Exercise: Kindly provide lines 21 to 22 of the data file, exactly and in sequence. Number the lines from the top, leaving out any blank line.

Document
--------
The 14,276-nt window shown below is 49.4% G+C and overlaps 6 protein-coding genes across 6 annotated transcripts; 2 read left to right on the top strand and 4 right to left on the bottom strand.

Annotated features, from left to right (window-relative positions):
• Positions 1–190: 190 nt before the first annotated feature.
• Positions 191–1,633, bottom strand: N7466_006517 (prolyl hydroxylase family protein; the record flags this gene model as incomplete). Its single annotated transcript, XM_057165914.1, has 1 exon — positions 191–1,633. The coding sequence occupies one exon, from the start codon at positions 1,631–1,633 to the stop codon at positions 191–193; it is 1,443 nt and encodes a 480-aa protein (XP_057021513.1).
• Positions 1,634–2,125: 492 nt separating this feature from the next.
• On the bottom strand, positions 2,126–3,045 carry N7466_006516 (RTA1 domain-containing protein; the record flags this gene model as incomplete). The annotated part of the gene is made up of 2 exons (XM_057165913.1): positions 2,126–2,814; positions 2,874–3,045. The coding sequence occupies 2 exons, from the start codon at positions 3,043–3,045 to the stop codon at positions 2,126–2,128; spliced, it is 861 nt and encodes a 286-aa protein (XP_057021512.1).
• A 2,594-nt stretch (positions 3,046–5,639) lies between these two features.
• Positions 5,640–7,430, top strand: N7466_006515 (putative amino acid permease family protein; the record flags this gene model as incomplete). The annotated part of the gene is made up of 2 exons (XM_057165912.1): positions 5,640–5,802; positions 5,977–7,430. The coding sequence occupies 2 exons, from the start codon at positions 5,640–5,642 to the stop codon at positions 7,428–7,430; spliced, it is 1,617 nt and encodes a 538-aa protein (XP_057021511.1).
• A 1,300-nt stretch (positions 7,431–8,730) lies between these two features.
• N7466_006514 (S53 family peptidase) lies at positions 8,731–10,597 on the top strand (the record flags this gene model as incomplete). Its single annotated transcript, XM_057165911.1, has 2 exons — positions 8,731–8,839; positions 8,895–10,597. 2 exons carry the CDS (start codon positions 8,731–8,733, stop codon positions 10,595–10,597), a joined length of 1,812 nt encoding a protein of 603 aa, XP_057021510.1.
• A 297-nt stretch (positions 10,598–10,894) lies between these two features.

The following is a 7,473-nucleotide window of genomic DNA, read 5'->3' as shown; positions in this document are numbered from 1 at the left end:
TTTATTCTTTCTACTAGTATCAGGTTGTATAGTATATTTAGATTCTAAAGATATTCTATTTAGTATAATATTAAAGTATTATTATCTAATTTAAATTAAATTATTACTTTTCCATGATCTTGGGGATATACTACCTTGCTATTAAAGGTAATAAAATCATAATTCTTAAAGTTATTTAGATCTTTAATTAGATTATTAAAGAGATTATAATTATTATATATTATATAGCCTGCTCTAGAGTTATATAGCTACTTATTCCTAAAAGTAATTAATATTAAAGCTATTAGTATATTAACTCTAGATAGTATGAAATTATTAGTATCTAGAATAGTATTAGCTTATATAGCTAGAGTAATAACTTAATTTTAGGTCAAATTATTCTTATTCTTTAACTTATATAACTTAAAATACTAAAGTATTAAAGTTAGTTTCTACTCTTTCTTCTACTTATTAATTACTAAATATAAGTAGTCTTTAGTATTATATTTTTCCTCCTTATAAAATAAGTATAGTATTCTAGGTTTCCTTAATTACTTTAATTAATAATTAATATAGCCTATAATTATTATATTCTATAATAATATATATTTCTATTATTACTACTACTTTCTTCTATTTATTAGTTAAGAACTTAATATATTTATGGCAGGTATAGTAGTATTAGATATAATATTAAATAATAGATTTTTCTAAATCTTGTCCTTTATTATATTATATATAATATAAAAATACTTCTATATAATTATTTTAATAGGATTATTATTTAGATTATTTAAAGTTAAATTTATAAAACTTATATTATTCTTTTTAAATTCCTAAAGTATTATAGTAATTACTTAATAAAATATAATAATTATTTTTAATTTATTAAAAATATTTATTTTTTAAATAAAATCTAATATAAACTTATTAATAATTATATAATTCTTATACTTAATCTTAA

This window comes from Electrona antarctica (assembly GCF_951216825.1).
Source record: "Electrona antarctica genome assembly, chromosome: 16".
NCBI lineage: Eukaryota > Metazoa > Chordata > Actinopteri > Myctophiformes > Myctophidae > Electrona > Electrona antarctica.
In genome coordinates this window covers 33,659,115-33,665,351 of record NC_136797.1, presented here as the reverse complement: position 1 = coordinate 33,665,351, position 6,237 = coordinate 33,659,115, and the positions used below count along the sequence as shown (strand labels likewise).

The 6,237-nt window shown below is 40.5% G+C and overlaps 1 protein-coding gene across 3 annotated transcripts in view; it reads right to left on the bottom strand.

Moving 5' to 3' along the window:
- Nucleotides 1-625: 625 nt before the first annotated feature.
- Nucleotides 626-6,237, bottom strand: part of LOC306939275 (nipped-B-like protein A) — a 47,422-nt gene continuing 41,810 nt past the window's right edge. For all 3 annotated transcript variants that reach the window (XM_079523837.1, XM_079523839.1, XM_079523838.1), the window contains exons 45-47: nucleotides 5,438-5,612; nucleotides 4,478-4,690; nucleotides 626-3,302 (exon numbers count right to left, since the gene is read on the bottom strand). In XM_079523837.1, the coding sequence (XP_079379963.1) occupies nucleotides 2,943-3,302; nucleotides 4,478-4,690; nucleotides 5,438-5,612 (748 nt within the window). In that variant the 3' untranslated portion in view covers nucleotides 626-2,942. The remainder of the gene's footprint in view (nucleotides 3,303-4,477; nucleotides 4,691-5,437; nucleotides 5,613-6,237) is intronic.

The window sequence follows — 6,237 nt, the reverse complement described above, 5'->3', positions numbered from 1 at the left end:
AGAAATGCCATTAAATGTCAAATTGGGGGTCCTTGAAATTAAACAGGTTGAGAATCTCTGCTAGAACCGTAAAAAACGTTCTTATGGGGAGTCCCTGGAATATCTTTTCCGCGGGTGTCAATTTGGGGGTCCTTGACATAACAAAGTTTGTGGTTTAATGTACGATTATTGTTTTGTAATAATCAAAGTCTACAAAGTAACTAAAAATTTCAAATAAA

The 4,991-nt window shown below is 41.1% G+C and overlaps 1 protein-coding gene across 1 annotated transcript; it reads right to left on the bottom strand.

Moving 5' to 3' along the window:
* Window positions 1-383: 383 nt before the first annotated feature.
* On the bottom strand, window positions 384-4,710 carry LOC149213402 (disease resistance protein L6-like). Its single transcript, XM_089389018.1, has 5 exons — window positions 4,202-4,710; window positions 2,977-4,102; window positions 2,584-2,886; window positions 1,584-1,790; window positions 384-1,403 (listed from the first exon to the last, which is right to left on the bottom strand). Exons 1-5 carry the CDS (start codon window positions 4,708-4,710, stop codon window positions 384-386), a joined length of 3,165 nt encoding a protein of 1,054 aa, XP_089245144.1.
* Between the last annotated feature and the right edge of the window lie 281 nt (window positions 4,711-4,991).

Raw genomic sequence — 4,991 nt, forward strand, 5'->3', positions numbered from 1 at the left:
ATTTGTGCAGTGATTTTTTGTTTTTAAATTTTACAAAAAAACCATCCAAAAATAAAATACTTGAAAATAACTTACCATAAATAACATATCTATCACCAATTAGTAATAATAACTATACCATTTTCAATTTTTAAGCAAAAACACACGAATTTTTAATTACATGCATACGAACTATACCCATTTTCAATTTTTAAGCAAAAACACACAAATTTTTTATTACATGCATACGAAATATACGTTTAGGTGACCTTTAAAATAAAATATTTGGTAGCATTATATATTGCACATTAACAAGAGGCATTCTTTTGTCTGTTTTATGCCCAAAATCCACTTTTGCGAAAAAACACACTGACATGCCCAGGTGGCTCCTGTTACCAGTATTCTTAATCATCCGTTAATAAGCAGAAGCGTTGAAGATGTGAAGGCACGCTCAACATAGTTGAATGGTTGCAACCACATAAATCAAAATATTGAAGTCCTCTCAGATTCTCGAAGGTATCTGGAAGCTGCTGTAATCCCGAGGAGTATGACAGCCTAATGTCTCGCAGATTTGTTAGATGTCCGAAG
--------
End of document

- Nucleotides 626-6,237, bottom strand: part of LOC306939275 (nipped-B-like protein A) — a 47,422-nt gene continuing 41,810 nt past the window's right edge. For all 3 annotated transcript variants that reach the window (XM_079523837.1, XM_079523839.1, XM_079523838.1), the window contains exons 45-47: nucleotides 5,438-5,612; nucleotides 4,478-4,690; nucleotides 626-3,302 (exon numbers count right to left, since the gene is read on the bottom strand). In XM_079523837.1, the coding sequence (XP_079379963.1) occupies nucleotides 2,943-3,302; nucleotides 4,478-4,690; nucleotides 5,438-5,612 (748 nt within the window). In that variant the 3' untranslated portion in view covers nucleotides 626-2,942. The remainder of the gene's footprint in view (nucleotides 3,303-4,477; nucleotides 4,691-5,437; nucleotides 5,613-6,237) is intronic.

The window sequence follows — 6,237 nt, the reverse complement described above, 5'->3', positions numbered from 1 at the left end: